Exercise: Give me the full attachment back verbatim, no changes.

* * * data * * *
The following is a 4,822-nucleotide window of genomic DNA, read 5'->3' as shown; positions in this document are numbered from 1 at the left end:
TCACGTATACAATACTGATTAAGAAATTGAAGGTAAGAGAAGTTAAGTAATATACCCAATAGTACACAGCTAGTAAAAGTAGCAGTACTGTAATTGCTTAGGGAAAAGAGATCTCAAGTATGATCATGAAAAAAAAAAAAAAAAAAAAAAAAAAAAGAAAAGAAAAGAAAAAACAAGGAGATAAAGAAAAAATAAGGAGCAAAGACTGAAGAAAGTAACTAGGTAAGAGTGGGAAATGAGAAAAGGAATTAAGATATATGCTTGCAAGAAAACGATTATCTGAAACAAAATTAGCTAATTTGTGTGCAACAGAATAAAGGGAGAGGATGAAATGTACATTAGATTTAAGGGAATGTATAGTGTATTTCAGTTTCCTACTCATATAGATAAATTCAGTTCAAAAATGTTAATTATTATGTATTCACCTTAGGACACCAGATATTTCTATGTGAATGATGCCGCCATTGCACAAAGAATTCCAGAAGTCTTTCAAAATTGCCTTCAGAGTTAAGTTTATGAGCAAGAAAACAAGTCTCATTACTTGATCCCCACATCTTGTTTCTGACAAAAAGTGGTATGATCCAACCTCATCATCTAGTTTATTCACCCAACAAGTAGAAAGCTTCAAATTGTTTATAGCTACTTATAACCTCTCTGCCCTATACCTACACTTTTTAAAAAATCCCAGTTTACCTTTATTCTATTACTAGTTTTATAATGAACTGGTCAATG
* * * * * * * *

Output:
The following is a 4,822-nucleotide window of genomic DNA, read 5'->3' as shown; positions in this document are numbered from 1 at the left end:
TCACGTATACAATACTGATTAAGAAATTGAAGGTAAGAGAAGTTAAGTAATATACCCAATAGTACACAGCTAGTAAAAGTAGCAGTACTGTAATTGCTTAGGGAAAAGAGATCTCAAGTATGATCATGAAAAAAAAAAAAAAAAAAAAAAAAAAAAGAAAAGAAAAGAAAAAACAAGGAGATAAAGAAAAAATAAGGAGCAAAGACTGAAGAAAGTAACTAGGTAAGAGTGGGAAATGAGAAAAGGAATTAAGATATATGCTTGCAAGAAAACGATTATCTGAAACAAAATTAGCTAATTTGTGTGCAACAGAATAAAGGGAGAGGATGAAATGTACATTAGATTTAAGGGAATGTATAGTGTATTTCAGTTTCCTACTCATATAGATAAATTCAGTTCAAAAATGTTAATTATTATGTATTCACCTTAGGACACCAGATATTTCTATGTGAATGATGCCGCCATTGCACAAAGAATTCCAGAAGTCTTTCAAAATTGCCTTCAGAGTTAAGTTTATGAGCAAGAAAACAAGTCTCATTACTTGATCCCCACATCTTGTTTCTGACAAAAAGTGGTATGATCCAACCTCATCATCTAGTTTATTCACCCAACAAGTAGAAAGCTTCAAATTGTTTATAGCTACTTATAACCTCTCTGCCCTATACCTACACTTTTTAAAAAATCCCAGTTTACCTTTATTCTATTACTAGTTTTATAATGAACTGGTCAATG